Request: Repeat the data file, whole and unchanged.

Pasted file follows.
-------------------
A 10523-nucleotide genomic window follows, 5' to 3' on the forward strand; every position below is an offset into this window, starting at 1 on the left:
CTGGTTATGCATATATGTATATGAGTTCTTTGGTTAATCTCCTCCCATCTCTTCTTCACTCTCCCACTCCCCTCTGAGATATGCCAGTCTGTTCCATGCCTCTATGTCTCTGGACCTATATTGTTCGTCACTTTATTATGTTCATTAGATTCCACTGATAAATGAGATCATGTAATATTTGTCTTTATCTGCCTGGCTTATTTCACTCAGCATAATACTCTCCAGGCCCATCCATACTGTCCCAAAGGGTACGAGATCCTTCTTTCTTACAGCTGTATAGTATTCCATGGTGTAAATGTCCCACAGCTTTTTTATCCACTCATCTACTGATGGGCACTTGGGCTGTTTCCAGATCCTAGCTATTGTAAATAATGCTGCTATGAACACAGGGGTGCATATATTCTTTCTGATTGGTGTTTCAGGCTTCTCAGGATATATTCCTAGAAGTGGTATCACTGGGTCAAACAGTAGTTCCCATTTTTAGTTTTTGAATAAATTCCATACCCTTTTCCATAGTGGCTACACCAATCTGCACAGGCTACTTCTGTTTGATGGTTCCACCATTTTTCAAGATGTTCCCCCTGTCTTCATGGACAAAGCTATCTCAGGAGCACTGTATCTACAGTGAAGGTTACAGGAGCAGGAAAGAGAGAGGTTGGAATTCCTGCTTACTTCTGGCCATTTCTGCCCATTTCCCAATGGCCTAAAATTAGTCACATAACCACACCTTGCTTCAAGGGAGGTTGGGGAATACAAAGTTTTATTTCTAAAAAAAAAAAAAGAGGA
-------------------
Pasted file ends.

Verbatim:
A 10523-nucleotide genomic window follows, 5' to 3' on the forward strand; every position below is an offset into this window, starting at 1 on the left:
CTGGTTATGCATATATGTATATGAGTTCTTTGGTTAATCTCCTCCCATCTCTTCTTCACTCTCCCACTCCCCTCTGAGATATGCCAGTCTGTTCCATGCCTCTATGTCTCTGGACCTATATTGTTCGTCACTTTATTATGTTCATTAGATTCCACTGATAAATGAGATCATGTAATATTTGTCTTTATCTGCCTGGCTTATTTCACTCAGCATAATACTCTCCAGGCCCATCCATACTGTCCCAAAGGGTACGAGATCCTTCTTTCTTACAGCTGTATAGTATTCCATGGTGTAAATGTCCCACAGCTTTTTTATCCACTCATCTACTGATGGGCACTTGGGCTGTTTCCAGATCCTAGCTATTGTAAATAATGCTGCTATGAACACAGGGGTGCATATATTCTTTCTGATTGGTGTTTCAGGCTTCTCAGGATATATTCCTAGAAGTGGTATCACTGGGTCAAACAGTAGTTCCCATTTTTAGTTTTTGAATAAATTCCATACCCTTTTCCATAGTGGCTACACCAATCTGCACAGGCTACTTCTGTTTGATGGTTCCACCATTTTTCAAGATGTTCCCCCTGTCTTCATGGACAAAGCTATCTCAGGAGCACTGTATCTACAGTGAAGGTTACAGGAGCAGGAAAGAGAGAGGTTGGAATTCCTGCTTACTTCTGGCCATTTCTGCCCATTTCCCAATGGCCTAAAATTAGTCACATAACCACACCTTGCTTCAAGGGAGGTTGGGGAATACAAAGTTTTATTTCTAAAAAAAAAAAAAGAGGA